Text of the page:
In a recent British Columbia Court of Appeal decision, the court upheld a finding that an articling student had been wrongfully dismissed over the contents of a blog and increased her general damages award to $100,000.
Law School Graduate Hired by Employer Law Firm
The employee was hired as an articling student at the employer’s law firm after she completed law school in 2016. In order to qualify to become a lawyer, law school graduates must complete their “articles”, which is a form of internship, with an accredited lawyer or law firm. In British Columbia, articling students must complete an articling period of 12 months, only interrupted by a ten-week Professional Legal Training Course (“PLTC”).
The employee commenced her articling with the employer on May 24, 2016. The law firm specialized in “driving law,” which included defending criminal and regulatory offences while driving, reviewing driving prohibitions, conducting judicial review applications arising from decisions of the superintendent of motor vehicles, and defending traffic tickets.
On August 2, 2016, the founding lawyer of the law firm texted the employee and a fellow articled student, advising them of his desire to employ them both following completion of their articles.
Employee Fired Over Blog Posts
However, soon after, the founding lawyer found a website called “B.C. Driving Prohibitions Blog”, that had been started in 2016. It offered information of interest to persons facing a driving prohibition and included similar information from the law firm’s own website, which was intended for marketing purposes. The lawyer believed the blog threatened his law firm’s competitive position and that the employee was behind it.
On September 16, the employee was fired from her articling job, even though she denied writing the blog herself. She admitted that it was her husband’s blog, but denied giving him permission to create it. She claimed she had asked him to take down the website, but he had refused.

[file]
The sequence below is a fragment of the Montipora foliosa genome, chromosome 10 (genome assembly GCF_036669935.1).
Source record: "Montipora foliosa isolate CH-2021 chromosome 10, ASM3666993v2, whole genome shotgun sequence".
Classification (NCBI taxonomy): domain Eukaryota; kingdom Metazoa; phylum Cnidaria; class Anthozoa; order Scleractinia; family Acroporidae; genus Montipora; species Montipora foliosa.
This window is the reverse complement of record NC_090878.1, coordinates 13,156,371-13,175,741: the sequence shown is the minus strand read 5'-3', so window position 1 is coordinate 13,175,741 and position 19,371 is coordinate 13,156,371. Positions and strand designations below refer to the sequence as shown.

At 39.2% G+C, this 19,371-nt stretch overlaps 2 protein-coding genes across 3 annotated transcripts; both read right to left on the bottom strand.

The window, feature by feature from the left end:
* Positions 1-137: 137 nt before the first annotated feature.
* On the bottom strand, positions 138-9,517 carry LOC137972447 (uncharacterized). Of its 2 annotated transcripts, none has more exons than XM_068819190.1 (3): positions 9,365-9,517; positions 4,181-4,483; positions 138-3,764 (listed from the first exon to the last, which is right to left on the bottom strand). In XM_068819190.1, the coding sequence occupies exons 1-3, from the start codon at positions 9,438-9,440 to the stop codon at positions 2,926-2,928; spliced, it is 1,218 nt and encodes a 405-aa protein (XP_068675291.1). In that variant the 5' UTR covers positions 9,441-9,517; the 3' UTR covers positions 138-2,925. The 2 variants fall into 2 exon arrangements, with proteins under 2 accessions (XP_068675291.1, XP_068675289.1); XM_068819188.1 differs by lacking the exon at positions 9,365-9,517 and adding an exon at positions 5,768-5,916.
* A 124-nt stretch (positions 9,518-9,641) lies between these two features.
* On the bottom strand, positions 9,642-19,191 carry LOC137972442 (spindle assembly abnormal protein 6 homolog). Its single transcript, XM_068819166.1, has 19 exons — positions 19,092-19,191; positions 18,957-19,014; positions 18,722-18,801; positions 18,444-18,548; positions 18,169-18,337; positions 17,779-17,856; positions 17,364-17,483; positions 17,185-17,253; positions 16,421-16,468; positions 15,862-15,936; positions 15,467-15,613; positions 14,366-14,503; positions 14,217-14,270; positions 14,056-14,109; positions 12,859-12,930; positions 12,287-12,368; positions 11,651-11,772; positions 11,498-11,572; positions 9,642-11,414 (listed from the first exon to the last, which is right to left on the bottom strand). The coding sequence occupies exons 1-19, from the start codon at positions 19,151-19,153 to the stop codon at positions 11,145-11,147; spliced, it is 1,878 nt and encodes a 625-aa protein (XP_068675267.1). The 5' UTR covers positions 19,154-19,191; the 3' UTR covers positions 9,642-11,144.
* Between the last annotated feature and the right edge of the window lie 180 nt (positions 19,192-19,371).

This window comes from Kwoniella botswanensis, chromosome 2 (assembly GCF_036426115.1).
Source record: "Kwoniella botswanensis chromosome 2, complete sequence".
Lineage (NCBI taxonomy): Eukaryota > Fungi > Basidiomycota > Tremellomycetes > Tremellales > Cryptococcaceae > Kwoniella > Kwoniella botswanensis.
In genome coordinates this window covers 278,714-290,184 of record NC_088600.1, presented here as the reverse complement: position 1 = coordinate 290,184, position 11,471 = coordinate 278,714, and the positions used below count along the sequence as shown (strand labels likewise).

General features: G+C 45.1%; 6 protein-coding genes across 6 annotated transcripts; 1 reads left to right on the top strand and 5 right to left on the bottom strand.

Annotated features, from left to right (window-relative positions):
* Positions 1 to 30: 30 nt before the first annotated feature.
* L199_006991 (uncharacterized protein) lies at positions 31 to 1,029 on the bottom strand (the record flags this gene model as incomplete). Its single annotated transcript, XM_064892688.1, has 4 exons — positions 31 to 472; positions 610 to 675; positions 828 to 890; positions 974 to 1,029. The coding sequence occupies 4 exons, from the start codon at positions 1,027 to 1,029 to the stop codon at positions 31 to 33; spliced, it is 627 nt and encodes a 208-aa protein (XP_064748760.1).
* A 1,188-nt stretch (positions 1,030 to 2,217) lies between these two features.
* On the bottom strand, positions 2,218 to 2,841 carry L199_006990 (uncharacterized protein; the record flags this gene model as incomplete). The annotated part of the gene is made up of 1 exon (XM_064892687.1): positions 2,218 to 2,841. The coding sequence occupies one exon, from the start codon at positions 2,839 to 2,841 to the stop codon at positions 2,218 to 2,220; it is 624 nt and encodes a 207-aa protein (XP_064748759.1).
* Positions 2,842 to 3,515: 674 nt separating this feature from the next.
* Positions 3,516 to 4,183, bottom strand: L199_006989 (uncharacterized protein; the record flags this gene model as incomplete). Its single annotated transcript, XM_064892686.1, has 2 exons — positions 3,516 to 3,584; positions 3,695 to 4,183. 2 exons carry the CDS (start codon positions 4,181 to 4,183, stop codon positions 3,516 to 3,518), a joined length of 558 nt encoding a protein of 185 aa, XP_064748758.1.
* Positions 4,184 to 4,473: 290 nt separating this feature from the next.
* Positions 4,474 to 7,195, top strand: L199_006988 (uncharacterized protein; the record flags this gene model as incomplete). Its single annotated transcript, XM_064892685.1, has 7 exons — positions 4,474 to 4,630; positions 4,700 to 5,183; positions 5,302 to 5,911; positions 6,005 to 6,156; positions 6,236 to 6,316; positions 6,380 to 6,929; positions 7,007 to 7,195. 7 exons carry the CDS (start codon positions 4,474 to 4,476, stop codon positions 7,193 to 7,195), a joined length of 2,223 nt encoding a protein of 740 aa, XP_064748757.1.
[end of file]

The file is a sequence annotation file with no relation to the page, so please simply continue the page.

Trial Judge Finds the Employee Was Wrongfully Dismissed
The employer subsequently filed a civil claim against the employee for breach of contract, theft, trespass, and wrongful use of materials.
In turn, the employee commenced a claim for wrongful dismissal.
At trial, the judge ultimately dismissed the employer’s claims, finding that, while the articles posted on the blog were similar to articles posted by the employer, they were not identical. He further found that the blog did not infringe on copyright, nor did it disclose private information that the employer had not made public. Finally, he held that the blog did not disclose client confidences and could have been written by anyone making use of information in the public domain. Regarding the allegation that the employee was attempting to compete with the employer, the judge observed that the employee had not completed PLTC, obtained alternate articles, or worked for a law firm since, and was hardly in a position to compete with the firm.
The judge did allow the employee’s wrongful dismissal claim, awarding $18,934 in general damages and $50,000 in aggravated damages, finding the employer’s actions unfair and undertaken in bad faith.
Both parties appealed to the Court of Appeal. The employer challenged the trial judge’s conclusion that the employee was wrongfully dismissed. The employee cross-appealed, seeking damages in the amount of $161,650 for breach of contract and $110,000 in punitive damages for the loss of opportunity to become a lawyer.
Court of Appeal Increases Employee’s Damages
At the outset, the court found no error with the trial judge’s determination that the employee had been wrongfully dismissed and rejected the employer’s appeal.
Turning to the employee’s claim for higher general damages, the court stated:
“[T]he judge failed to award her damages based on the loss of opportunity to become a lawyer at the end of the articling period. He did so on the basis that there was no evidence that would enable him to value the potential increase in [the employee]’s income-earning capacity as a lawyer. He found such an award to be speculative.
With respect, I do not agree. The trial judge’s failure to award damages for loss of opportunity was an error in principle. The law has long recognized that the fact that damages cannot be assessed with certainty does not relieve the wrongdoer of the necessity of paying damages for a breach of contract….
What [the employee] lost as a result of her wrongful termination was the opportunity to become a lawyer at the end of the articling period.”
As such, the court increased the employee’s award for general damages to $100,000.
The court also awarded the employee $25,000 in punitive damages, finding the employer’s conduct to have been “high-handed, malicious, arbitrary or highly reprehensible misconduct that departs to a marked degree from ordinary standards of decent behaviour.”
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